A key hospital decision-maker at the time was approached by one of the vascular surgeons about the procedure and agreed it was important. Communication was also made with the hospital's Research Ethics Board (REB). One Surgeon explained that he spoke "to the chief of the [REB] committee...and I told him everything and what I was going to do. And he said, 'ok, go ahead'. I just wanted someone to know about it." This was not systematically publicized throughout the hospital or the community or to the Ministry of Health and Long-Term Care. Communication was made with other departments that were involved with the procedure (such as radiology) however, this communication was made after the vascular surgeons decided to introduce the innovation to the hospital. Patients were informed at the time of their procedure and were aware that EVAR was not considered to be 'standard of care'. One Surgeon explained that "it sort of came by word of mouth because we weren't out advertising this, out looking for people."

The decision to stop EVAR became known to the surgeons through communications from a hospital decision-maker to the head of the Division of Vascular Surgery. The public was made aware of this decision through hospital communications reporting the priorities of the hospital and word of mouth that the vascular program was no longer a priority for the hospital.

The decision to adopt EVAR did not satisfy the criteria for the Publicity condition since it did not ensure all stakeholders had an opportunity to engage in the deliberation. The decision to stop funding EVAR satisfied the Publicity condition.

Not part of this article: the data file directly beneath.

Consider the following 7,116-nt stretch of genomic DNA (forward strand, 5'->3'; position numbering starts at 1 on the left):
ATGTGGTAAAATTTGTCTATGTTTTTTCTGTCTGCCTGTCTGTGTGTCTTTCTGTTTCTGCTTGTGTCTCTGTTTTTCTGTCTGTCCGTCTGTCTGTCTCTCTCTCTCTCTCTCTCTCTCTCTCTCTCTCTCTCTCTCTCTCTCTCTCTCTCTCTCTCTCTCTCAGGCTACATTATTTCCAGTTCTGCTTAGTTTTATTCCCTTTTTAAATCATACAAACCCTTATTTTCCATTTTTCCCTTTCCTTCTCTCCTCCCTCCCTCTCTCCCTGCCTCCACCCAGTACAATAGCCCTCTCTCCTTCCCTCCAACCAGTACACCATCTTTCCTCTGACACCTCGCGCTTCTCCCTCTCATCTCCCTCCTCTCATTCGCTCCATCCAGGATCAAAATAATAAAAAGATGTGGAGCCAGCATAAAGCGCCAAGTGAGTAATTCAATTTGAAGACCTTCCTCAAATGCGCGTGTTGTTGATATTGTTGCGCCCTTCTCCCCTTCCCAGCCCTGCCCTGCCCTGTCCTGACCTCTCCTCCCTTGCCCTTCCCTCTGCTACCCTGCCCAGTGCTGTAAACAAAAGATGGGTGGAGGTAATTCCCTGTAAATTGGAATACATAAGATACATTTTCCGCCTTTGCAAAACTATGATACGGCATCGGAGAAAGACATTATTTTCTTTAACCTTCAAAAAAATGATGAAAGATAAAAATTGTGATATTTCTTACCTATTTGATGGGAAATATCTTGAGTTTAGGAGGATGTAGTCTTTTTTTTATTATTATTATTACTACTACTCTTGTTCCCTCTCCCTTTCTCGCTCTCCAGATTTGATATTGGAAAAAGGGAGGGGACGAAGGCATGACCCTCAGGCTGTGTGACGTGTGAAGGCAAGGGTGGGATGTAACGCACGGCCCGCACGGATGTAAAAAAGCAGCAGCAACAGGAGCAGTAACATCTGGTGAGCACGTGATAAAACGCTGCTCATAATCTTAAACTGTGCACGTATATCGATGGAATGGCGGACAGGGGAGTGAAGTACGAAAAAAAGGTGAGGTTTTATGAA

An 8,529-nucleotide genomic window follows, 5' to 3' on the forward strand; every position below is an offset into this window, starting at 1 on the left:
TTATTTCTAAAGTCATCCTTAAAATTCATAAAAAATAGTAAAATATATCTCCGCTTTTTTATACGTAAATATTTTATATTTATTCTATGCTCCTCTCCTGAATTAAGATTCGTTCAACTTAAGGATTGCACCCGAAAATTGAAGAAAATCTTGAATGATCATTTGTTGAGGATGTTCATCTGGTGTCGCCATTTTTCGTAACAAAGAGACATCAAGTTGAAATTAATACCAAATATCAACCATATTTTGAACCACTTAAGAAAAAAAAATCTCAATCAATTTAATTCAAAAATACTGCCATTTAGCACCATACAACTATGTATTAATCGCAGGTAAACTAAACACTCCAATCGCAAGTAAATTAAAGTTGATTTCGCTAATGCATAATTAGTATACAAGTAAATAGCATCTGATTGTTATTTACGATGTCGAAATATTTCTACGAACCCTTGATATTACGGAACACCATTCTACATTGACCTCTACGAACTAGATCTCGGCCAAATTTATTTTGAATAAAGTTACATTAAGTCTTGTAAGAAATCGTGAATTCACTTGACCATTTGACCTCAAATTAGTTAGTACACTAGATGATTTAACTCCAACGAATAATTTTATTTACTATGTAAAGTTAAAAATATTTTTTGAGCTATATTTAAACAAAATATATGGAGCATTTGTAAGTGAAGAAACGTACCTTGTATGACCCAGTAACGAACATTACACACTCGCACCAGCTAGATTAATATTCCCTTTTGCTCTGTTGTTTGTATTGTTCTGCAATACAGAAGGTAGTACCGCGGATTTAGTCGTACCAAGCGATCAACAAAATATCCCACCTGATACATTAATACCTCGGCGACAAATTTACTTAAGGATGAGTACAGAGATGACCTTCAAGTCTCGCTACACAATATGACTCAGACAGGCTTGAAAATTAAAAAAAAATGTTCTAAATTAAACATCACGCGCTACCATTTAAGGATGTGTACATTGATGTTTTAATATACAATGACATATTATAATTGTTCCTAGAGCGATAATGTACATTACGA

Appeals Condition

There was no formal means by which anyone could dispute or appeal the decisions made. Respondents suggested that if there was a concern, they could approach the Surgeon-in-Chief. There was a conflict between the radiologists and surgeons regarding which provider should perform EVAR. There was no external attempt to mediate this conflict. The hospital decision-maker became involved when funding became an issue. When asked if there was an appeals mechanism when it became apparent that funding would be cut, one surgeon explained:

"We disputed it at multiple levels including with [Surgeon-in-Chief], with [CEO], with [Board Chair], with any Board member that would listen because we thought it was, in fact, such a travesty. We had patients and...all the while we were frankly hopeful there would be some sort of cash infusion. In fact, we ultimately took it to the Ministry when [CEO] would not act in any appreciable way".

Based on this data, we found that neither the decision to adopt EVAR nor the decision to stop it satisfied the Appeals condition.

Enforcement Condition

There was no explicit mechanism or central body responsible for decision-making to enforce any of the conditions of Accountability for Reasonableness or equivalent concepts.


Surgical innovations are driven in large measure by a surgeon's desire to innovate and improve health care. Consequently, patients with major medical conditions who would have been deemed inoperable in the past are now candidates for interventions due to the decreased risk associated with some surgical innovations. On the other hand, patients face risks when new surgical technologies are introduced. There is a fine line between 'innovation' and 'experimentation'. Moreover, surgical innovations may have significant resource implications for individual institutions and the entire health care system. Therefore, there is a role for oversight of even well-intentioned decision-making by surgeons [28].